One of the first things you should know about asylum is that not every person seeking it is eligible. The purpose of asylum is to protect those who are fleeing imminent danger or persecution in their countries of origin. You can request asylum at a border or entry location when you come to the United States. From there, you will take the next steps to obtain a legitimate immigration status as a refugee.
As with most U.S. immigration law situations, there's a lot of paperwork to fill out to obtain the legal status you seek. Another thing about U.S. immigration law is that it's complex. It often changes, so you must stay updated on current regulations regarding the particular issue that concerns you. You may need to enlist help to achieve your immigration goals, especially if you have a language barrier or other problem that may impede your ability to smoothly navigate the asylum process.
Time available to file your application is not indefinite
Once you enter the U.S., you have exactly one year to fulfill your asylum application. However, if extenuating circumstances prevent you from doing so, you may bring such matters to the attention of the appropriate officials and they can choose to issue an extension. If you have been here more than a year and problems arise in your country of origin that make it unsafe for you to return, the time limitation for asylum application may be set aside at immigration officials' discretion.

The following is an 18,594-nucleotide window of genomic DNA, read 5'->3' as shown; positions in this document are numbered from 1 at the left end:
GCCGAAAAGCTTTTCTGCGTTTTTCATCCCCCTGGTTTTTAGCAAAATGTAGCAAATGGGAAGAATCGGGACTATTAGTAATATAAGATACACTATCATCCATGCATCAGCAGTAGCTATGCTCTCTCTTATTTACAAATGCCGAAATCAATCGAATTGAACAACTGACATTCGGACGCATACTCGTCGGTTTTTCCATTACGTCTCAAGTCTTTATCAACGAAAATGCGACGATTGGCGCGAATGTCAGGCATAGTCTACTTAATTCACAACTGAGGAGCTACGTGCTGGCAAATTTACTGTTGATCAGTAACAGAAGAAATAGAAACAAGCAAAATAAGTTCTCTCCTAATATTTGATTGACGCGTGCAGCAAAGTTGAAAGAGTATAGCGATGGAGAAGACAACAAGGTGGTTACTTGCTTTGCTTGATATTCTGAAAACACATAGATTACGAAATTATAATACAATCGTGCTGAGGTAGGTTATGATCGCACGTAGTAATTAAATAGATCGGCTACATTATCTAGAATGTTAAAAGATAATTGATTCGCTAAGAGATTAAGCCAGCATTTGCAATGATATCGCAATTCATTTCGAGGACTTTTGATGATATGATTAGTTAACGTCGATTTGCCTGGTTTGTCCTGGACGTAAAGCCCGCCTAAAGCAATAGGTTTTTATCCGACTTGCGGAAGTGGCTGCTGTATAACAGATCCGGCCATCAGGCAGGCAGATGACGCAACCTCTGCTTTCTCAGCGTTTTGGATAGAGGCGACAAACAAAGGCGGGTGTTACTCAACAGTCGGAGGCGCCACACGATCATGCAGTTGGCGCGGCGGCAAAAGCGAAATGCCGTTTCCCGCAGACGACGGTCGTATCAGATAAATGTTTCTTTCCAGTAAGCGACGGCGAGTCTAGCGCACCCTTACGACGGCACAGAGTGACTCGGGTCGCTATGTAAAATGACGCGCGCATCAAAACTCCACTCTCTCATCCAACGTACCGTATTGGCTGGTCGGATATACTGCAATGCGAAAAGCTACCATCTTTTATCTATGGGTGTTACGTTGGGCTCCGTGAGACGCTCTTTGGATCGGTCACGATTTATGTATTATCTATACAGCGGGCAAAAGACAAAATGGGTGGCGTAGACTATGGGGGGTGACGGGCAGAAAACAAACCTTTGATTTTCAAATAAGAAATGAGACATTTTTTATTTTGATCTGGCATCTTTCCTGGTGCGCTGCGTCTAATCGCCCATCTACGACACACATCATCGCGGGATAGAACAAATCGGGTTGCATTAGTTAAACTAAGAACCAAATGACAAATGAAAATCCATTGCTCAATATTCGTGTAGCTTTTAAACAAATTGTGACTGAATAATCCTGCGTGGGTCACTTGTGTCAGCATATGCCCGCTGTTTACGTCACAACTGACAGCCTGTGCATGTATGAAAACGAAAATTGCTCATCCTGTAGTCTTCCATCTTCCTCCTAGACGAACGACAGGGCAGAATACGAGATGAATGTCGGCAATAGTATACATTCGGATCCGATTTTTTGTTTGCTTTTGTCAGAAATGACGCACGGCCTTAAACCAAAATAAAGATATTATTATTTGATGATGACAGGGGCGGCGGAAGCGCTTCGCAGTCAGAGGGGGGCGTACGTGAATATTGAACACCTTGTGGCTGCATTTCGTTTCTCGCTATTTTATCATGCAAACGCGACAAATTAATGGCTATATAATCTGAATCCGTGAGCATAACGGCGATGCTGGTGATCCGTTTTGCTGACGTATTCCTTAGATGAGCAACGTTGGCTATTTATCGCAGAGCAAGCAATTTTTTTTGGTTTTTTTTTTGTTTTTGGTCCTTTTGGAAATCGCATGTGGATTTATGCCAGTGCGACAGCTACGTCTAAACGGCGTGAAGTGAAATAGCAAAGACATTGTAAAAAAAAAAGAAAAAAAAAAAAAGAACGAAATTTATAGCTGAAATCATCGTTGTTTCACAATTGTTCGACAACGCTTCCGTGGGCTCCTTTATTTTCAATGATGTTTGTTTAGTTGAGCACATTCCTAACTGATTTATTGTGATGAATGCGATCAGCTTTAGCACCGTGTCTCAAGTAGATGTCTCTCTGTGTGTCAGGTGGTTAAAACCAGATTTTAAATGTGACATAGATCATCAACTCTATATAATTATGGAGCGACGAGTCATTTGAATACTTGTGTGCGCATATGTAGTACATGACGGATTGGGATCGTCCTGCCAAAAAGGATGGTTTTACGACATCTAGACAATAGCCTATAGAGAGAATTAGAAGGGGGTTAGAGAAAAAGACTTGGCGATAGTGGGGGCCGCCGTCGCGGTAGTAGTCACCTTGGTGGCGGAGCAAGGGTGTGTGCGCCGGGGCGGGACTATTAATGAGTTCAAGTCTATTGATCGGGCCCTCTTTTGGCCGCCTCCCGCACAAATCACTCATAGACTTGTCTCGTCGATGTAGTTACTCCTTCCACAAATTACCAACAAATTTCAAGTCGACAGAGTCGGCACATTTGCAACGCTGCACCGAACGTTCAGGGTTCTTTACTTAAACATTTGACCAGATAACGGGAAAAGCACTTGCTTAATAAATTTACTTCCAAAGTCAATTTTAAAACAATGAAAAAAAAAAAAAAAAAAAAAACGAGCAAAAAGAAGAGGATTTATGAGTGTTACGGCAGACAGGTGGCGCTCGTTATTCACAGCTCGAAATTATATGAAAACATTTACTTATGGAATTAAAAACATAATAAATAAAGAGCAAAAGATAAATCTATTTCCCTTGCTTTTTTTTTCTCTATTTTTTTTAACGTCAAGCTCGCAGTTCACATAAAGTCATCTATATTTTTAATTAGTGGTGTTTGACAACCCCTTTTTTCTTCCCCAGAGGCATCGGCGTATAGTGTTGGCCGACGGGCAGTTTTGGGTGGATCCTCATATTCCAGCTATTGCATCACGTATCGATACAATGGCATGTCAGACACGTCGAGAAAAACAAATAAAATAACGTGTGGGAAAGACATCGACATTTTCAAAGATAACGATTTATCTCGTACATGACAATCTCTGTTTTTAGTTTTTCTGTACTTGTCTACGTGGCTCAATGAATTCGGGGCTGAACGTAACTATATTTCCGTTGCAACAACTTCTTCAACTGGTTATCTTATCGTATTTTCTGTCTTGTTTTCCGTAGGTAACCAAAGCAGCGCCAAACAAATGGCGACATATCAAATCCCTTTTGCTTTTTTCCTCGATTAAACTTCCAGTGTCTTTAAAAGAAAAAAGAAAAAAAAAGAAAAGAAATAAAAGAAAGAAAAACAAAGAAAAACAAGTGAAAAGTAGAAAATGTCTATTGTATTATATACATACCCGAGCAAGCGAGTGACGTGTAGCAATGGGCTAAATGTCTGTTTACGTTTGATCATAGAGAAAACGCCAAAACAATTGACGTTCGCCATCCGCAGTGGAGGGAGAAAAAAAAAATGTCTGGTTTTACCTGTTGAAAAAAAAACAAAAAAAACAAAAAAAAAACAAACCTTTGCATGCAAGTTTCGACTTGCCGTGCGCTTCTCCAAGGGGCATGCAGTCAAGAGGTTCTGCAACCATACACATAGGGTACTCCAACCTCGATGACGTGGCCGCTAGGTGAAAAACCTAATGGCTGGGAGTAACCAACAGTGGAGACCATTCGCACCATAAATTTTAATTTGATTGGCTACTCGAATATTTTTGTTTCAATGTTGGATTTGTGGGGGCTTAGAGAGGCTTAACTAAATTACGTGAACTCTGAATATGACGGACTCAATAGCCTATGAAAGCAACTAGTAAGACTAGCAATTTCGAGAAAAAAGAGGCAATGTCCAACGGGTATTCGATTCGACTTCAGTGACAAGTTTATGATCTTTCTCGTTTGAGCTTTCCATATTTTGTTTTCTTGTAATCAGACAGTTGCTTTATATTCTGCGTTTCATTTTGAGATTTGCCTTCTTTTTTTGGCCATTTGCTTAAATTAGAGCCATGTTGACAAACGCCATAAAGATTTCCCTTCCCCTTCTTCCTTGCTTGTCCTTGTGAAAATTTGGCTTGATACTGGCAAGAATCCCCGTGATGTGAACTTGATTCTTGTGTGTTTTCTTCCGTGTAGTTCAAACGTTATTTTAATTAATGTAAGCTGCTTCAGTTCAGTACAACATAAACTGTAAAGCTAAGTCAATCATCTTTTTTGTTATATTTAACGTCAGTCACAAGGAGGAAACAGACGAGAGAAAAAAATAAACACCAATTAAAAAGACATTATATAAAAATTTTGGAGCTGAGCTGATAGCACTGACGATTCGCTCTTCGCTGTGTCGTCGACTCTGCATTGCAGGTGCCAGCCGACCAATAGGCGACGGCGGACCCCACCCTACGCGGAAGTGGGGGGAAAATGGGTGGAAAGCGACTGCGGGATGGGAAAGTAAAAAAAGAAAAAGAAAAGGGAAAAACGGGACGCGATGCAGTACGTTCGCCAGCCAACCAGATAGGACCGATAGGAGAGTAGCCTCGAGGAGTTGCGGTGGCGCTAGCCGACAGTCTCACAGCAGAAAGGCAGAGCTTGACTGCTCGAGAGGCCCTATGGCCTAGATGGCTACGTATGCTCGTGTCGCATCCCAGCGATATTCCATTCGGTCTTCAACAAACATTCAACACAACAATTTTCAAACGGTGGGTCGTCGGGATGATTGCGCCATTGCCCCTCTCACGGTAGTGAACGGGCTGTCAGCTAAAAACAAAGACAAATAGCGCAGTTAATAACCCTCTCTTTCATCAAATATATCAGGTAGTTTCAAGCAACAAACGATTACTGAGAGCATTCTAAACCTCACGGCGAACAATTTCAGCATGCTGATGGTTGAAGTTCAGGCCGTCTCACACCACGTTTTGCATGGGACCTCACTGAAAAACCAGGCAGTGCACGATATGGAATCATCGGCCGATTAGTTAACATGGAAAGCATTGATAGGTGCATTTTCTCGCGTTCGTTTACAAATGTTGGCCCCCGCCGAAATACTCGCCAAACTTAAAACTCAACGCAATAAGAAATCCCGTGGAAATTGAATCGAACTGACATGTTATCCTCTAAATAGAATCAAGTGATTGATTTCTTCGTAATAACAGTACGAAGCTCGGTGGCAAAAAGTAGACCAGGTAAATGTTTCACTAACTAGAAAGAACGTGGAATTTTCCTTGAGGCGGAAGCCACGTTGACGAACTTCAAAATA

Repeat applications not allowed in most circumstances
If you seek asylum and are denied, you can't simply wait several months and reapply. In fact, you can't reapply at all, unless you can prove that circumstances have changed in such a way so as to affect your eligibility. Even if conditions in your homeland prevent you from safe return, the U.S. government may choose to send you to a third country rather than approve a second request for asylum.
Legal status is irrelevant to asylum eligibility
You may worry that seeking asylum as an undocumented person would be impossible; however, this is not necessarily so. Whether you have all your legal paperwork in good order or arrived in Texas suddenly and without proper documentation, you may seek asylum if you satisfy the qualification requirements. Sadly, many people who come to the U.S. seeking asylum are trying to escape very dangerous, stressful situations.
The good news is that you may be able to obtain protection and build a new, happy life in the United States. At any point along your journey, you may encounter legal challenges. In fact, you could be here years, and then unexpectedly encounter a problem related to your status or some other aspect of your life as it relates to immigration. In such times, knowing where to turn for support is often key to a swift and successful outcome.